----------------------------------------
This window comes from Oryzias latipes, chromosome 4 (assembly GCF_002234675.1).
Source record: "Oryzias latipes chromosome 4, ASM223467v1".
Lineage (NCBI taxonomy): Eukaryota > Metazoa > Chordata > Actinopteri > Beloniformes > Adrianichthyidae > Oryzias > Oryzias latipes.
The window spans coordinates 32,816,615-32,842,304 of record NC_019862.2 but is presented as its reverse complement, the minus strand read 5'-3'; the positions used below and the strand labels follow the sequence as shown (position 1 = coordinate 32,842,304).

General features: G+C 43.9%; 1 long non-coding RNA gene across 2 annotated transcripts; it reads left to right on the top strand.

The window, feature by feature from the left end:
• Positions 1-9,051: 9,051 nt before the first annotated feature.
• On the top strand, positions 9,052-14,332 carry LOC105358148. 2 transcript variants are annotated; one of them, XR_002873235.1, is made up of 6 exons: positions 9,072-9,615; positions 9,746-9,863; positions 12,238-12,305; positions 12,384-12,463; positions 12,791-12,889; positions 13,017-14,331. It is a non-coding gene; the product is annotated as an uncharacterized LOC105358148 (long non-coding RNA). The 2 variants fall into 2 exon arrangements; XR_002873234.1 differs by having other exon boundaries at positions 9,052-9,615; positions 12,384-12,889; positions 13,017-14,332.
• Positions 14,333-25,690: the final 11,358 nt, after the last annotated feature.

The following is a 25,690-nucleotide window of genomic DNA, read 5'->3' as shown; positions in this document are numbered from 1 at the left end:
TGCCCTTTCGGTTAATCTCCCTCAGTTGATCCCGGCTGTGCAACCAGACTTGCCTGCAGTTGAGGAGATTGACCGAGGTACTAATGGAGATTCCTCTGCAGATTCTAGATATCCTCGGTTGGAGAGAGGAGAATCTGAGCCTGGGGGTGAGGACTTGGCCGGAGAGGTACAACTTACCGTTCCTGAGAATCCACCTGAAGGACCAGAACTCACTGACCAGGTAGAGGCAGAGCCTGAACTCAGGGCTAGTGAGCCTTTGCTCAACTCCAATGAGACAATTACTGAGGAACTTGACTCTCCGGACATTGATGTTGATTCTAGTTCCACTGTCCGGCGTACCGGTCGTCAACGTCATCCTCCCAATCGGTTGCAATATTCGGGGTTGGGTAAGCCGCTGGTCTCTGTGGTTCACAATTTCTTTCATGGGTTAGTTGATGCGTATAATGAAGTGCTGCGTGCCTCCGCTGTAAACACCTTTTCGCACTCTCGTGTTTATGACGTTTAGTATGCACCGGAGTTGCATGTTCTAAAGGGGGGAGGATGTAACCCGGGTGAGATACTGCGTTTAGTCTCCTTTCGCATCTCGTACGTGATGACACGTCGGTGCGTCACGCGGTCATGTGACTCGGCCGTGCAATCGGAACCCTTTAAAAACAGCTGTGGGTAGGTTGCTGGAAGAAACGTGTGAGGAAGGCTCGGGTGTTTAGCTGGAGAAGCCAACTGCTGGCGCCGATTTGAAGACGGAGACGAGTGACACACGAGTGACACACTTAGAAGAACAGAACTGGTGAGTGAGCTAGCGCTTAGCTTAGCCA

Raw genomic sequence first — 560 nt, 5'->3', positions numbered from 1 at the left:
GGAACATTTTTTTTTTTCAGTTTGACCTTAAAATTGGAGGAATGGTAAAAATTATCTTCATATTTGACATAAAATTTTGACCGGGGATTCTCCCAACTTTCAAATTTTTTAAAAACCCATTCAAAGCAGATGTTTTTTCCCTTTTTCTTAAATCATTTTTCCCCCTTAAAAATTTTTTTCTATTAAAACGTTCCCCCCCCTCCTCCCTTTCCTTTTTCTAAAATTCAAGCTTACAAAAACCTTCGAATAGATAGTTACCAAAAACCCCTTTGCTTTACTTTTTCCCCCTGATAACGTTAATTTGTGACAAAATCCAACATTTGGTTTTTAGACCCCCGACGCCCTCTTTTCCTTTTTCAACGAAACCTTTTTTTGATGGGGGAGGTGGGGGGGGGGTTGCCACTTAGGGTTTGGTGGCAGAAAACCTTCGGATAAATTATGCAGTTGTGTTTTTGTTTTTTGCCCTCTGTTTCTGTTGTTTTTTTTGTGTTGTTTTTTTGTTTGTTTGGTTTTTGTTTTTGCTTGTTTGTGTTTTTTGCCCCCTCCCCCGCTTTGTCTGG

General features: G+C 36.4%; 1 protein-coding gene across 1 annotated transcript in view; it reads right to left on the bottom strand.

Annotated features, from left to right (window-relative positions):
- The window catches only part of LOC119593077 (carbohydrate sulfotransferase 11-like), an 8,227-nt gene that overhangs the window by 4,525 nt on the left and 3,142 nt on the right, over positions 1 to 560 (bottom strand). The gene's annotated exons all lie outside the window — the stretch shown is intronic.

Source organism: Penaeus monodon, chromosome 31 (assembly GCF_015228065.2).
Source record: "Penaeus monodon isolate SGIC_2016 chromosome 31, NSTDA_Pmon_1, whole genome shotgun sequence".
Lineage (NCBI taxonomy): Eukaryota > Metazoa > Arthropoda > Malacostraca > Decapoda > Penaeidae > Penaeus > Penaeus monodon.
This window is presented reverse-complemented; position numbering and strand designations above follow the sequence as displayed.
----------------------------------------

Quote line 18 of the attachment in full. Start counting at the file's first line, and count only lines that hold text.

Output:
Source record: "Penaeus monodon isolate SGIC_2016 chromosome 31, NSTDA_Pmon_1, whole genome shotgun sequence".